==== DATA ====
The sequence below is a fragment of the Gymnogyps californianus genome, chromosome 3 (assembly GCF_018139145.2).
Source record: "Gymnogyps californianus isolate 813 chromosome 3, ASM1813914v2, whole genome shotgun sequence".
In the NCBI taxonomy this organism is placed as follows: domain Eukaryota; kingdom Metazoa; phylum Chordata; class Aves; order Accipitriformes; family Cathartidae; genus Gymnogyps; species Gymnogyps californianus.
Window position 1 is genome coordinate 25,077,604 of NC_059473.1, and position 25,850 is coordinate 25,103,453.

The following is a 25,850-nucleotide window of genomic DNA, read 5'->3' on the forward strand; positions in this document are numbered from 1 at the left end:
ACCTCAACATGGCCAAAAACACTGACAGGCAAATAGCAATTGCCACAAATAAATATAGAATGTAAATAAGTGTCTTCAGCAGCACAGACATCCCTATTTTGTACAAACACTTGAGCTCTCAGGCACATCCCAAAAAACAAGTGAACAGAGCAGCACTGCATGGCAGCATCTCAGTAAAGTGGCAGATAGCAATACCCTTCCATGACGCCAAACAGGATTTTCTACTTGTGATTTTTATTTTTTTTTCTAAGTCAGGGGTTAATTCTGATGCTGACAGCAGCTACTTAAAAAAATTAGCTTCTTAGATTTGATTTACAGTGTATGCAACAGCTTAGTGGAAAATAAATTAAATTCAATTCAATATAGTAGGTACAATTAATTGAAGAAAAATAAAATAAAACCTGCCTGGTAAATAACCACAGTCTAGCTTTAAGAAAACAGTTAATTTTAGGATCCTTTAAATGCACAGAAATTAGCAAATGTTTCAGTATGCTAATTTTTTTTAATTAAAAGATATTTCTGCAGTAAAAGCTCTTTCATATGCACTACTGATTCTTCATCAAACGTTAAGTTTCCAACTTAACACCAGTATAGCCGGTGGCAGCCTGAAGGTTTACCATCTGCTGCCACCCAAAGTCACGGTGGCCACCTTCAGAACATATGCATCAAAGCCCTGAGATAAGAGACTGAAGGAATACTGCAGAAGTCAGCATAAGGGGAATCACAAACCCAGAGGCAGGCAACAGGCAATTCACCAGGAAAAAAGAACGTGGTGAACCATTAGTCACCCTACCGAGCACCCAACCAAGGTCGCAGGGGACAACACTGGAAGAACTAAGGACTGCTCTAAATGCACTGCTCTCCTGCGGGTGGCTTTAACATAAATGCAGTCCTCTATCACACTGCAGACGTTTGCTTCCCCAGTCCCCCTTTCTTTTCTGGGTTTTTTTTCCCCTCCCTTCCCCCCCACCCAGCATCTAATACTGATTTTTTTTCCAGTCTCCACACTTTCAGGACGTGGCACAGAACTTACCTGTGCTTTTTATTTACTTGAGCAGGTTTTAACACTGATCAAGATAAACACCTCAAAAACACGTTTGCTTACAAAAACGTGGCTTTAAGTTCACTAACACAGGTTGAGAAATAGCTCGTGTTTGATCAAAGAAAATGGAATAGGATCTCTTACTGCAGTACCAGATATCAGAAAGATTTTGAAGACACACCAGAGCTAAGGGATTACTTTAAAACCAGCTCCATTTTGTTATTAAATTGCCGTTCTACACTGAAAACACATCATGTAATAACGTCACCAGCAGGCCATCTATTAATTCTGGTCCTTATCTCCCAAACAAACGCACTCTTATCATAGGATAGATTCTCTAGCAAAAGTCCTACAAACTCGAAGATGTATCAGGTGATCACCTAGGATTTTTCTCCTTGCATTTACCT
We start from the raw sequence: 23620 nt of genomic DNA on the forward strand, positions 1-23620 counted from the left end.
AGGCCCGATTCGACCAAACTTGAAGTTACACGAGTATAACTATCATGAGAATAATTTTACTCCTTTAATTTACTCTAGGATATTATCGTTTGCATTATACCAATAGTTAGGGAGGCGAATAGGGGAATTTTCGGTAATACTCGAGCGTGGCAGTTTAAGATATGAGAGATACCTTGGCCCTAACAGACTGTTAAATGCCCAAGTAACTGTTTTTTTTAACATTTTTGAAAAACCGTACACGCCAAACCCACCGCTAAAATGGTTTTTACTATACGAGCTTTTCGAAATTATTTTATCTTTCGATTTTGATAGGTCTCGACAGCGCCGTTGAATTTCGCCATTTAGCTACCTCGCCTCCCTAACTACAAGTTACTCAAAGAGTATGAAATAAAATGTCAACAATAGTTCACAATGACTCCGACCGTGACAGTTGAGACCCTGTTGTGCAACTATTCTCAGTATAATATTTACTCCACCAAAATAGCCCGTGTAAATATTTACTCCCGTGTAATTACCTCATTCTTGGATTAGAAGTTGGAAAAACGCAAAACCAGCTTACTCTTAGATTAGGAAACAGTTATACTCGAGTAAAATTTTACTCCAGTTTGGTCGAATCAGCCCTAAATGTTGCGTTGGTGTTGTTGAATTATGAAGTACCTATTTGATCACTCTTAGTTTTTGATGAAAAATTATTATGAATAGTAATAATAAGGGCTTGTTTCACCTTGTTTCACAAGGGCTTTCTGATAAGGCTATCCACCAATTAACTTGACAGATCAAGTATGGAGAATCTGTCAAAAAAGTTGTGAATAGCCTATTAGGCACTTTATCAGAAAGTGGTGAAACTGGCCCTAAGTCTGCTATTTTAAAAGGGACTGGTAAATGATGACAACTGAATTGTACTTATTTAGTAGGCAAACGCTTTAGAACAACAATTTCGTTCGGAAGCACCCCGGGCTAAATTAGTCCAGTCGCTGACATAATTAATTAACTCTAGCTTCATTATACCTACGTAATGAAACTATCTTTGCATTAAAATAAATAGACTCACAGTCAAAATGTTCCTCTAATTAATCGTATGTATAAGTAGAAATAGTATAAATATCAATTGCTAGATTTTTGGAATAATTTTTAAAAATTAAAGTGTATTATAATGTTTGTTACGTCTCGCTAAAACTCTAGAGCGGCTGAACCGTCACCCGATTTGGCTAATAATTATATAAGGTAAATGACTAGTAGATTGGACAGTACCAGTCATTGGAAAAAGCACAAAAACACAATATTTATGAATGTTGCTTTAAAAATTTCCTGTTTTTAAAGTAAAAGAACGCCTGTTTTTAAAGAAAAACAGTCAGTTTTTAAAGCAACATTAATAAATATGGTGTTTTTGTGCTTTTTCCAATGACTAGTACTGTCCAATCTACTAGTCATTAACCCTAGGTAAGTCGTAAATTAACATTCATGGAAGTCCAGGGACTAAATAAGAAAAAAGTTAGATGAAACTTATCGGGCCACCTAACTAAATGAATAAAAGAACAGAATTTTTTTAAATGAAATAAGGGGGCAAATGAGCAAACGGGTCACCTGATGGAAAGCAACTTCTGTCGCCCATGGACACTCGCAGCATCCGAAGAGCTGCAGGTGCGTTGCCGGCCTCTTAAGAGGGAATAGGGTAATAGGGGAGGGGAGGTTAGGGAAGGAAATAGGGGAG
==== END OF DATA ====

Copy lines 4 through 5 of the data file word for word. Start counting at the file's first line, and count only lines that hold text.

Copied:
Window position 1 is genome coordinate 25,077,604 of NC_059473.1, and position 25,850 is coordinate 25,103,453.

The following is a 25,850-nucleotide window of genomic DNA, read 5'->3' on the forward strand; positions in this document are numbered from 1 at the left end: